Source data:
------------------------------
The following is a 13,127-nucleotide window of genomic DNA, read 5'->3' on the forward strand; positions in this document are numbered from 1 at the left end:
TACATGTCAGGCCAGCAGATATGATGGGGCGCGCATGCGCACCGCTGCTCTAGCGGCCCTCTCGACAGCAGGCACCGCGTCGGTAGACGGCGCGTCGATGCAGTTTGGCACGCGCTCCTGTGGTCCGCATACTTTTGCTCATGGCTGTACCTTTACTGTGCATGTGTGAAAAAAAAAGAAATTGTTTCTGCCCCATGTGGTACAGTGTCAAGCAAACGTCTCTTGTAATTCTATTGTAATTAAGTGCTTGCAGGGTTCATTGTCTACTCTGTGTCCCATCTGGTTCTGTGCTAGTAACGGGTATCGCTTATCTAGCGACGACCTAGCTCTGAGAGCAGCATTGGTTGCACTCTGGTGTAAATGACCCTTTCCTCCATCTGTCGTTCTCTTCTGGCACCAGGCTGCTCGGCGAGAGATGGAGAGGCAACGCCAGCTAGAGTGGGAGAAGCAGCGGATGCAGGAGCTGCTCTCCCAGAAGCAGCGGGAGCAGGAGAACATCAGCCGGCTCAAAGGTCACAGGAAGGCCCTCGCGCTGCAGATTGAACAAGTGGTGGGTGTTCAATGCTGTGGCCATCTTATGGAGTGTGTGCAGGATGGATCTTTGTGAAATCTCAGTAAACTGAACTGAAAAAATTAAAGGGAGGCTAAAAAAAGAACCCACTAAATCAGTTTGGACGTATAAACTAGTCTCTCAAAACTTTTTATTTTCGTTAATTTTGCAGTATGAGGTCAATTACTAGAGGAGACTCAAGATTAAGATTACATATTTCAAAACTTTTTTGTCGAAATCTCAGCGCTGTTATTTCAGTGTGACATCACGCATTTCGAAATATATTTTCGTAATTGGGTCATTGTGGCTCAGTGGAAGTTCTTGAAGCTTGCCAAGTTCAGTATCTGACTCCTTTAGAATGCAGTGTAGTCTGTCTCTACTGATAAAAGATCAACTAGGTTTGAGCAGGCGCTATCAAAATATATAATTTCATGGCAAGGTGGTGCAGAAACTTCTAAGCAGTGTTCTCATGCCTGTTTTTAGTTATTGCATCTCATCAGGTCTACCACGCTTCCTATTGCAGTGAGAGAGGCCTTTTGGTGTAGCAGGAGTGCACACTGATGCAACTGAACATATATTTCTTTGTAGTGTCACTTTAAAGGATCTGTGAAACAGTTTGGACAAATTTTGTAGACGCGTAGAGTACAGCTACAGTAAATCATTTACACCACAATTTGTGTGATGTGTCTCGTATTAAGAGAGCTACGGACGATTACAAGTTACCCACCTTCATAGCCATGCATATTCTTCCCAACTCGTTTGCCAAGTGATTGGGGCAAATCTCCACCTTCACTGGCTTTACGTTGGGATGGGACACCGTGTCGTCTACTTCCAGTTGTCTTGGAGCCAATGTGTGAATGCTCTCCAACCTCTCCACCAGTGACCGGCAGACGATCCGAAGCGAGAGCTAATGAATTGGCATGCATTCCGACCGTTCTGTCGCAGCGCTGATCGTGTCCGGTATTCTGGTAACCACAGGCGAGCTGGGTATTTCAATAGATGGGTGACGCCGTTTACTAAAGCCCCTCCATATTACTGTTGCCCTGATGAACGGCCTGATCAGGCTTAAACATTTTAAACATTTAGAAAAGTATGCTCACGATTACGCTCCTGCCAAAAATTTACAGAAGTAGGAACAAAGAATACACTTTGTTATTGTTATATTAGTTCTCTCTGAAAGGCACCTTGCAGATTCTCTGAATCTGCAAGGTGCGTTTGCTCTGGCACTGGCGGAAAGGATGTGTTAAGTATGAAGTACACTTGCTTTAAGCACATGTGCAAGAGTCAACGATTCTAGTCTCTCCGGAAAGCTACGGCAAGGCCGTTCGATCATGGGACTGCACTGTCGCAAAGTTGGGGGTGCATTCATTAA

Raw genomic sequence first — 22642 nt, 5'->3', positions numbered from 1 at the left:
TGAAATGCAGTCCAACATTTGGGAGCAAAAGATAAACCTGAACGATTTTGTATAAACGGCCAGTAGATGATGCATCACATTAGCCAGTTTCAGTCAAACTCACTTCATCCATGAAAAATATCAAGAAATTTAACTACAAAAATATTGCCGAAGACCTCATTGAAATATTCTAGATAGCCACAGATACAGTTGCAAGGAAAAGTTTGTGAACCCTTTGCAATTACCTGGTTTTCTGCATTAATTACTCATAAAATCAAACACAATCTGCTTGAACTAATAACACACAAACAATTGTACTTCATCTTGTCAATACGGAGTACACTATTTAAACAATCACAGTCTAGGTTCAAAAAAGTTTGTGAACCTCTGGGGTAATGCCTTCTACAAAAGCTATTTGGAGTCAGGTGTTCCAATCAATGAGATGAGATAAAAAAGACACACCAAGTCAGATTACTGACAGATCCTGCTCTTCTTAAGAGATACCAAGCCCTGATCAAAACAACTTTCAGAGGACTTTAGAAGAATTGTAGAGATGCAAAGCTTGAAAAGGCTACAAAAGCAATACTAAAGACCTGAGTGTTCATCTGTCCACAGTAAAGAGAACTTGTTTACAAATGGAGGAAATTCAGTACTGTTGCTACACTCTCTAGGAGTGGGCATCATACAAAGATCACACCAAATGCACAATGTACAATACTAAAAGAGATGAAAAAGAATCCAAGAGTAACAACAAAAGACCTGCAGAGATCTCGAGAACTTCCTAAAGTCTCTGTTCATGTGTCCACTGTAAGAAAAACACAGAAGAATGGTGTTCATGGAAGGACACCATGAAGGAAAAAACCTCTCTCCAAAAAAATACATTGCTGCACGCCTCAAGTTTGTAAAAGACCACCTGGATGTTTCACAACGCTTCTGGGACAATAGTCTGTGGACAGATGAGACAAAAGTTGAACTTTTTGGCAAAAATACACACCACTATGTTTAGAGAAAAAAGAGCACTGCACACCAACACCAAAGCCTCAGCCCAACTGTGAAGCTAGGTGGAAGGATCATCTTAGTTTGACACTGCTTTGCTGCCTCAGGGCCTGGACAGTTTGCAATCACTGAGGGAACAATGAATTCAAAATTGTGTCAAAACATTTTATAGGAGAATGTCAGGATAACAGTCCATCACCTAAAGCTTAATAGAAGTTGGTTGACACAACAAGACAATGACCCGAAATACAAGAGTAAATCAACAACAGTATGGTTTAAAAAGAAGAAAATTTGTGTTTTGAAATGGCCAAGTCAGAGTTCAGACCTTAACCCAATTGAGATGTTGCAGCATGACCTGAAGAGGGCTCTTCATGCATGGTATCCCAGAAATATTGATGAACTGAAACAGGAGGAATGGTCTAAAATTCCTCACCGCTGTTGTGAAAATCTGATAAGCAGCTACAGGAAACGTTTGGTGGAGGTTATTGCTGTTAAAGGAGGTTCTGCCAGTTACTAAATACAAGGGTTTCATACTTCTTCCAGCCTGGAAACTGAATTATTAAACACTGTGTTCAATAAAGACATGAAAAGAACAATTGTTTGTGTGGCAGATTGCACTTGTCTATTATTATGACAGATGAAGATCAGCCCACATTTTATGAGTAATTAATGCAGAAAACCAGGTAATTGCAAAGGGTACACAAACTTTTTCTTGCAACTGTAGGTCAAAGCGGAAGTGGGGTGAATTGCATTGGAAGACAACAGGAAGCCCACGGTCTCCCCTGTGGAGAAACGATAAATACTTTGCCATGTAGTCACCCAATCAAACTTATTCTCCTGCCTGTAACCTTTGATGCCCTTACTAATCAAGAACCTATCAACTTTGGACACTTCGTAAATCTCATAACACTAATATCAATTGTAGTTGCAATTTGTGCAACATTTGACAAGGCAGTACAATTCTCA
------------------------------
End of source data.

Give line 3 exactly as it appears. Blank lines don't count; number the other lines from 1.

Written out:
Raw genomic sequence first — 22642 nt, 5'->3', positions numbered from 1 at the left: